By popular demand much of my one-on-one coaching involves guiding folks wanting to eat the popular Ketogenic Diet, AKA LCHF (Low Carbohydrate, High Fat). As a transition to this diet, I usually suggest a period of time on a paleo/primal diet.
With all of the resources online and in print that focus on a specific dietary concept, it is sometimes hard to choose among them.
”Primal Cuisine: Cooking for the Paleo Diet” by chef Pauli Halstead is one of my favorite resources. In the first part of this book, Halstead presents a comprehensive overview of the primal diet, suitable both for those experienced in this healthy style of eating and for newcomers. In the second part of her book, she provides over 150 diverse recipes that support the primal lifestyle.
This cookbook can be considered a companion book to Nora Gedgaudas’ informative ”Primal Body, Primal Mind.” As Gedgaudas notes in the books forward, ”this book is family friendly, replete with familiar ingredients that most people will have handy in their homes or find easily in their local natural markets.”
Other authors who influenced Halstead’s dietary approach include Diana Schwarzbein, MD, author of ”The Schwarzbein Principle” and Mark Hyman, MD, who wrote ”The UltraMind Solution.” As a successful chef and caterer, Halstead had worked hard to earn a reputation for creating imaginative and great-tasting foods. With the knowledge she gained from these and other teachers, she adopted a diet free from chemical food additives, refined grain products, sugars, and trans fats, and began to create healthier versions of her recipes.
From Hyman and Gedgaudas, Halstead also learned about the importance of eating meat and dairy products from exclusively grass-fed or pastured animals. She explains that grass-fed meat is rich in vital nutrients, such as omega-3 fatty acids, conjugated linoleic acid and the substance Dr. Weston A. Price called activator X, which is critical for vitamin D absorption. She laments that meat that is not completely grass-fed is often marketed as such, and suggests asking your butcher for exclusively grass-fed meat with ”no grain finishing at all.”
The author discusses the early cultivation of grains, which along with the advent of animal husbandry, led to the widespread replacement of our hunter-gatherer diet with one largely based on cereal grains and processed dairy. She states that there is now much evidence supporting the theory that consumption of grains ”has caused nutritional stress and has negatively impacted human health.”
Other topics covered in the book include healthy fats, protein requirements, cholesterol, gluten and casein, genetically modified foods, synthetic food additives and sugar.
In a chapter titled the ”Paleo Pantry: Setting the Stage for Success,” Halstead provides a list of recommended cooking tools, many of which are likely to be found in most kitchens.
She also suggests basic pantry items with which to stock the kitchen, including healthy fats – such as olive oil, coconut oil, ghee, and lard – a host of flavorful spices and herbs, mineral-rich salts, vinegars, sugar substitutes, cheeses and non-dairy milks. In a section about nuts and seeds, she includes a handy chart with recommended soaking times for best digestion.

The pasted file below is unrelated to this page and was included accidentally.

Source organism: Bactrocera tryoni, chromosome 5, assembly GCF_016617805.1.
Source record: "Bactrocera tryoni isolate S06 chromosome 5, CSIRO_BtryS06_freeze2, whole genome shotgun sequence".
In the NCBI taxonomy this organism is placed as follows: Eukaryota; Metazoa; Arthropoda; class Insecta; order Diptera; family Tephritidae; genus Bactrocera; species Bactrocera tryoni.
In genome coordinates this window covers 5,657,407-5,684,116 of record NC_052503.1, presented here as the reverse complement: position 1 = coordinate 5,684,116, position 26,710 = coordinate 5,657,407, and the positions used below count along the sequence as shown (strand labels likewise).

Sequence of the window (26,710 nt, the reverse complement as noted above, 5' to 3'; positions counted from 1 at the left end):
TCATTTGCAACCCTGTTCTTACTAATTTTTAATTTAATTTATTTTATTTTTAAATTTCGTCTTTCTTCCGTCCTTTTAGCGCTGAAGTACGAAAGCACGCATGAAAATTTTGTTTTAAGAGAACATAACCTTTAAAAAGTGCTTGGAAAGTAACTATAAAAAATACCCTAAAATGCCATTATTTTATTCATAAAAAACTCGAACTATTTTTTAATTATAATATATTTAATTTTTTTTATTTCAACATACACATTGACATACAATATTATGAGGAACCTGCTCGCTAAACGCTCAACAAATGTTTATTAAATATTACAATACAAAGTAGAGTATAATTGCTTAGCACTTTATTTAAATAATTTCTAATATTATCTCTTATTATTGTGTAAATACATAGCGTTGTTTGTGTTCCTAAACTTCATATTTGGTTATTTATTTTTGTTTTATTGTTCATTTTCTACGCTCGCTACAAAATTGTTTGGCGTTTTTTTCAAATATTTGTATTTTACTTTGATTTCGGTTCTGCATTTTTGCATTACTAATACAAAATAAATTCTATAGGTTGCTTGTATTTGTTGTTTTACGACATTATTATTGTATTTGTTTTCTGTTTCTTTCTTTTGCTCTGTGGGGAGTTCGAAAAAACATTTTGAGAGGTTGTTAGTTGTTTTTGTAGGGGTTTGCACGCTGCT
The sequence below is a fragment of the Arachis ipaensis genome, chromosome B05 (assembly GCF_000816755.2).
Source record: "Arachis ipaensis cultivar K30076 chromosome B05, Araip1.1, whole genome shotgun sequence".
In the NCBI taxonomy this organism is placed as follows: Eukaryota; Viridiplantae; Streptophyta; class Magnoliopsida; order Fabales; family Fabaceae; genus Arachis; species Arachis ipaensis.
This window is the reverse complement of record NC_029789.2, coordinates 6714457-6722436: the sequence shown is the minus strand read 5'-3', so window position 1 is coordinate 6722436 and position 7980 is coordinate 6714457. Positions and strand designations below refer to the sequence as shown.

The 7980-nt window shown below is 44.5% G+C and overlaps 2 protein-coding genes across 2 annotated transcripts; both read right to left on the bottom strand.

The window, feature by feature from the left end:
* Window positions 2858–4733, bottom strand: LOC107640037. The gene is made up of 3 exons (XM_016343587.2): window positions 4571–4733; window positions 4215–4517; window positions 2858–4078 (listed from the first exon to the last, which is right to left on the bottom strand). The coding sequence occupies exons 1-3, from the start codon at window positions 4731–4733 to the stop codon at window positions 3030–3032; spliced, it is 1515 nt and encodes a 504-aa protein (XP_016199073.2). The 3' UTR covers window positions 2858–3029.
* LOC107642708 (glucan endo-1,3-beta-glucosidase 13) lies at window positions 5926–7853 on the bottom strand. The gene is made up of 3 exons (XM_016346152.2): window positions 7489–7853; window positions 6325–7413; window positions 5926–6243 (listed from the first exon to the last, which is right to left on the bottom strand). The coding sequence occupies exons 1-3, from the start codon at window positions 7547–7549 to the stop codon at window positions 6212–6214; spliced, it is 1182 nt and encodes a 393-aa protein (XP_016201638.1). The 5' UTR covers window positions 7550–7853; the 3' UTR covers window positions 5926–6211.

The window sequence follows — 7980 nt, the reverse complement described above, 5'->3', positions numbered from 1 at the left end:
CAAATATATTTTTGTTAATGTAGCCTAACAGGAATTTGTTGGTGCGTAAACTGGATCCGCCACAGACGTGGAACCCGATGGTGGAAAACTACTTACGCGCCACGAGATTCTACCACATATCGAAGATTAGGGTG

Before proceeding to the recipes, Halstead explains that her portions are sized to limit protein content to what she considers healthy levels (no more than 25 grams of pure protein per meal). Throughout the recipes she provides substitution suggestions for those who have food sensitivities or allergies. Every product she recommends ”has been screened to be 100 percent gluten-free.”
The first recipe I tried was from the chapter titled ”A Good Breakfast.” As one who enjoys breakfast for dinner, I prepared the recipe for Vegetable Frittata for a late-in-the-day meal. One of my tests for a cookbook is that I can pick a recipe and, with my relatively well-stocked kitchen, be able to cook a meal without first making a trip to the store. This recipe passed that test.
I did not have parmesan cheese called for in the recipe in my refrigerator for the topping, but Halstead offered a simple recipe for a parmesan substitute. The pan-fried (in butter) walnuts, which were then pulsed in the food processor and mixed with nutritional yeast and sea salt, made a delicious, crusty topping. This dish was a success and will be on my list for future meals.
A chapter called ”Paleo Party” focuses on various hors d’oeuvres and dips, including olives with orange and fennel, pacific rim tuna salsa and Thai beef satay. ”
Soulful Soups” provides directions for making chicken stock, vegetable and fish stocks, as well as an array of appetizing soups and chowders.
There are also chapters for condiments and sauces, such as Very Green Herb Sauce, and vegetable dishes, including sautéed broccoli rabe with pecorino romano, and Japanese brussel sprouts with shiitake mushrooms.
Wild-caught seafood, grass-fed meats and pastured poultry each has its own chapter, with recipes such as pan-seared salmon with avocado slices and lime dressing; braised short ribs with cauliflower puree, brussels sprouts and caramelized apples; and roast breast of duck with port sauce and pear salad. The dessert chapter contains recipes free of gluten, refined sugar, honey, maple syrup and agave.
This cookbook and guide for eating a healthy primal diet has a wide range of recipes for both the beginner and the gourmet cook. Chef Halstead has indeed done her homework and offers this guide to fun, wholesome, and nutritious meals, from appetizers to what she calls her dessert recipes: ”Perfect Endings.” Enjoy!